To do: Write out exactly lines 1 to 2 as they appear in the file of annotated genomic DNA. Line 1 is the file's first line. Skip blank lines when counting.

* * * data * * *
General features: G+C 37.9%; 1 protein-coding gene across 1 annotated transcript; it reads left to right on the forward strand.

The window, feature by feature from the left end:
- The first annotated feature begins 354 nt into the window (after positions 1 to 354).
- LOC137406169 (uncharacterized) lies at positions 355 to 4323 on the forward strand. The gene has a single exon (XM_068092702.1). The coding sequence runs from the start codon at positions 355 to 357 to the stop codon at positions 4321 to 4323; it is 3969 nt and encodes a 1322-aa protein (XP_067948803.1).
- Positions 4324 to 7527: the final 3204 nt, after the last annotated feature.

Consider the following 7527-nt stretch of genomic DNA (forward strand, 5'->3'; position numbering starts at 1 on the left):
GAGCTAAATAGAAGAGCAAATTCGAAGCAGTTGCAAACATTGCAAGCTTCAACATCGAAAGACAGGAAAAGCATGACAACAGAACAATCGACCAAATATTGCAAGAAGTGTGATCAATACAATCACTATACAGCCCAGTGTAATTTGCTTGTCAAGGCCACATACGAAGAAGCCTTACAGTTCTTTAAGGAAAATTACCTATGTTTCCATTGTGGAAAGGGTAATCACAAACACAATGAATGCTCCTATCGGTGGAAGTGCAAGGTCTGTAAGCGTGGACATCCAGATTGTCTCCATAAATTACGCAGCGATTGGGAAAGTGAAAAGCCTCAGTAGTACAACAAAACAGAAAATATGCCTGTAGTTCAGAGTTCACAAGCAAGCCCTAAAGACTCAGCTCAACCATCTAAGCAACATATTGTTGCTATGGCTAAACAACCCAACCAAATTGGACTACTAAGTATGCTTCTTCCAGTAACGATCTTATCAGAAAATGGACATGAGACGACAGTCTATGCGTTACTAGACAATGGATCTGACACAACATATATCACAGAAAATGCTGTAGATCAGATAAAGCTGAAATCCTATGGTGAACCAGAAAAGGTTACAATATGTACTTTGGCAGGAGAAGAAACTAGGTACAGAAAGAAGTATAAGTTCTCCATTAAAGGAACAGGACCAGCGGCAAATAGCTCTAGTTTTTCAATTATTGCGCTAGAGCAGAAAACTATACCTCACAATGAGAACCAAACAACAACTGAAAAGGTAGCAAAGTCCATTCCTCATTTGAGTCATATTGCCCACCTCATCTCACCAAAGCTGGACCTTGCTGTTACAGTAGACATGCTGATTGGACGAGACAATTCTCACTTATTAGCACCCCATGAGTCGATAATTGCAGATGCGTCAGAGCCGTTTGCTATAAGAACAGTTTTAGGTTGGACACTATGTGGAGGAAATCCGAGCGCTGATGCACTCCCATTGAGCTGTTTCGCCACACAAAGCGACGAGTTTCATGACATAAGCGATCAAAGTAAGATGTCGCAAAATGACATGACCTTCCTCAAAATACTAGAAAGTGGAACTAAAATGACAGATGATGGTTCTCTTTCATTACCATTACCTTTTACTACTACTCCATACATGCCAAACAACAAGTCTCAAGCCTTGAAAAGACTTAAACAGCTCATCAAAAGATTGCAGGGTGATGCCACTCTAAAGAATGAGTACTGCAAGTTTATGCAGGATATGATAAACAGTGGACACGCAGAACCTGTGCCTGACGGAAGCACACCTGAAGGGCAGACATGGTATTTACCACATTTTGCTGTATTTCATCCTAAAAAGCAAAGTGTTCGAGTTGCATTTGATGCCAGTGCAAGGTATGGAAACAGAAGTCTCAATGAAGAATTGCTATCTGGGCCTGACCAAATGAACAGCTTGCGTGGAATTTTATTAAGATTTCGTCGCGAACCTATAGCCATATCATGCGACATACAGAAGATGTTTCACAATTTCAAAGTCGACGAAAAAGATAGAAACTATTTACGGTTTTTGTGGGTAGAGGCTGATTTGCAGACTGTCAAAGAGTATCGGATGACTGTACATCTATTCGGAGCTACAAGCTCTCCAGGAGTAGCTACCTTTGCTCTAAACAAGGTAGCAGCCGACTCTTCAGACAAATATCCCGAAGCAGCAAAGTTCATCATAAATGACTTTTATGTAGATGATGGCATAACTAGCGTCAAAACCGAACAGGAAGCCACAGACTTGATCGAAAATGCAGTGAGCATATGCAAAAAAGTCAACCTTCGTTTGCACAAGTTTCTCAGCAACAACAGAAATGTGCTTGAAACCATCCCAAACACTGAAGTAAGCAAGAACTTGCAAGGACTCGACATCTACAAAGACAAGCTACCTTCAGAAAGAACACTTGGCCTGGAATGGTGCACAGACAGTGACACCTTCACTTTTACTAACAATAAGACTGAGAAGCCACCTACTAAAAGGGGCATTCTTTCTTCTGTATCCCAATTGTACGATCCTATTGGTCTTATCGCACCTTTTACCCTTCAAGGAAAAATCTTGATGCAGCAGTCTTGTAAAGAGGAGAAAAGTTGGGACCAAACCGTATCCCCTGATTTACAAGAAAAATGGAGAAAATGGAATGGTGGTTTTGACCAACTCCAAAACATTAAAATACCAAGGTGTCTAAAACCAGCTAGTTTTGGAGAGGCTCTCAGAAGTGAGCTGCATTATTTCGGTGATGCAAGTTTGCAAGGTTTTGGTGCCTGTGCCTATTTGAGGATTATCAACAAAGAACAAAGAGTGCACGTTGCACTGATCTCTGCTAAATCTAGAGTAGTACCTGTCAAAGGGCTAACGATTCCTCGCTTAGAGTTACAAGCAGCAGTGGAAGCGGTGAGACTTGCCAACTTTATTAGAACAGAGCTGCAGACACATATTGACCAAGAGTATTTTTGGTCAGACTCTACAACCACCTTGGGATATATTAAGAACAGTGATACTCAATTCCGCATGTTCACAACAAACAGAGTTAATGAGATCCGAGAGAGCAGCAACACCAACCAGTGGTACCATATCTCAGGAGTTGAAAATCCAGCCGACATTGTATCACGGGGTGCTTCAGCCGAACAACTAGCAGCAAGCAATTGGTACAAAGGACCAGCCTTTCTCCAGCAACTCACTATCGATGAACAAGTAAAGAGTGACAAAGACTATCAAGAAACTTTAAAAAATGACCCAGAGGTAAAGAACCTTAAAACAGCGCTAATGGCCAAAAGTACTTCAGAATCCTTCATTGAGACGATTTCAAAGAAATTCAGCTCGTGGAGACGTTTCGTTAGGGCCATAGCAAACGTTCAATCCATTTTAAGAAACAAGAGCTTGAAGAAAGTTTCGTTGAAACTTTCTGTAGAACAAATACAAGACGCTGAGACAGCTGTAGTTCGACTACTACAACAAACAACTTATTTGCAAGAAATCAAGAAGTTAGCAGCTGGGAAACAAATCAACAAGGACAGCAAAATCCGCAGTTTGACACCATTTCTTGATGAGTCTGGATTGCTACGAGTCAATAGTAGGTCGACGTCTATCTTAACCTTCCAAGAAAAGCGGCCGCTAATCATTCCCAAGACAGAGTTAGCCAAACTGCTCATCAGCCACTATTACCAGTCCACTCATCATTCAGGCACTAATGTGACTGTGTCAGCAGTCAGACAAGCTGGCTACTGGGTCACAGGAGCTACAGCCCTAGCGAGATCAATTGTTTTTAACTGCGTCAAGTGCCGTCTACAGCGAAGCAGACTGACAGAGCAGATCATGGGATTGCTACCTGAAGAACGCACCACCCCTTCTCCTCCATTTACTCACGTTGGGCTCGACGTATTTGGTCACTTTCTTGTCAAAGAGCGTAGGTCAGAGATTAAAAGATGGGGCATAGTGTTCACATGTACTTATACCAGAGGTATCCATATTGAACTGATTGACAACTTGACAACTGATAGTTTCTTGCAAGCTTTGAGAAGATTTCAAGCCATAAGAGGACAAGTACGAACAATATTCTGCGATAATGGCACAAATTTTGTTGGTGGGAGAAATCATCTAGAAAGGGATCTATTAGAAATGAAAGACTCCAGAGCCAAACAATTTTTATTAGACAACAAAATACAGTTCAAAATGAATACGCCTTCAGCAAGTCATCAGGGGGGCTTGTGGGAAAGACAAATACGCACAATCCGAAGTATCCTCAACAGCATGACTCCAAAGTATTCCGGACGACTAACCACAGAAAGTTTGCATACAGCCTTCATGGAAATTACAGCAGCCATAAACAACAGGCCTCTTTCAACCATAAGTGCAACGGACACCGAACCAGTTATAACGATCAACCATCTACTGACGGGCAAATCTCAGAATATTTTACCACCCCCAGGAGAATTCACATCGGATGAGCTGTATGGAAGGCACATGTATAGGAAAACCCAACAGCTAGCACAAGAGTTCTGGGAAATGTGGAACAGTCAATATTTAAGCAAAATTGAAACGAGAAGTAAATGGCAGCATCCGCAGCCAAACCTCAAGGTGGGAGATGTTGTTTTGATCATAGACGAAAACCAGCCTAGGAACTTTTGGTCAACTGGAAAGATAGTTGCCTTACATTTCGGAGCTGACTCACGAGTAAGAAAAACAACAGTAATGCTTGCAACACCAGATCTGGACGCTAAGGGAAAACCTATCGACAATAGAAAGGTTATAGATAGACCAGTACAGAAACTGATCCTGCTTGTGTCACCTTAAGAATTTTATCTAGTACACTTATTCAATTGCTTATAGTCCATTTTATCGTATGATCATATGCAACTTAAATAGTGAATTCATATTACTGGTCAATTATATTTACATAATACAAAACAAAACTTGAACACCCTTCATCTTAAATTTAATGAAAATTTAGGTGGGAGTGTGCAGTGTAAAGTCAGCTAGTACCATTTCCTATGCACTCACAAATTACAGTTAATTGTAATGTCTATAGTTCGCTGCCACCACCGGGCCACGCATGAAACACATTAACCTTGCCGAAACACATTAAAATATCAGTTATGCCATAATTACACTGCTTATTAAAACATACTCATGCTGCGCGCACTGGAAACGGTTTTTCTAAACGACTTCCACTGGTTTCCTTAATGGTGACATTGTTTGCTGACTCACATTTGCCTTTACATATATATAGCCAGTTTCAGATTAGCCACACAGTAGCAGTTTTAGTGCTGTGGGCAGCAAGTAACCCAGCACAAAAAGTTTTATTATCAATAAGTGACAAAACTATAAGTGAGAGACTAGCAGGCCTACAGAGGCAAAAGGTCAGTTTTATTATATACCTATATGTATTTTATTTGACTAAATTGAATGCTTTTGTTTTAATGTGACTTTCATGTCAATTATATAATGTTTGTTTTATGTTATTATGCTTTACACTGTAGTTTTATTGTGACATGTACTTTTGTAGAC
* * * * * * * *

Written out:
General features: G+C 37.9%; 1 protein-coding gene across 1 annotated transcript; it reads left to right on the forward strand.

The window, feature by feature from the left end: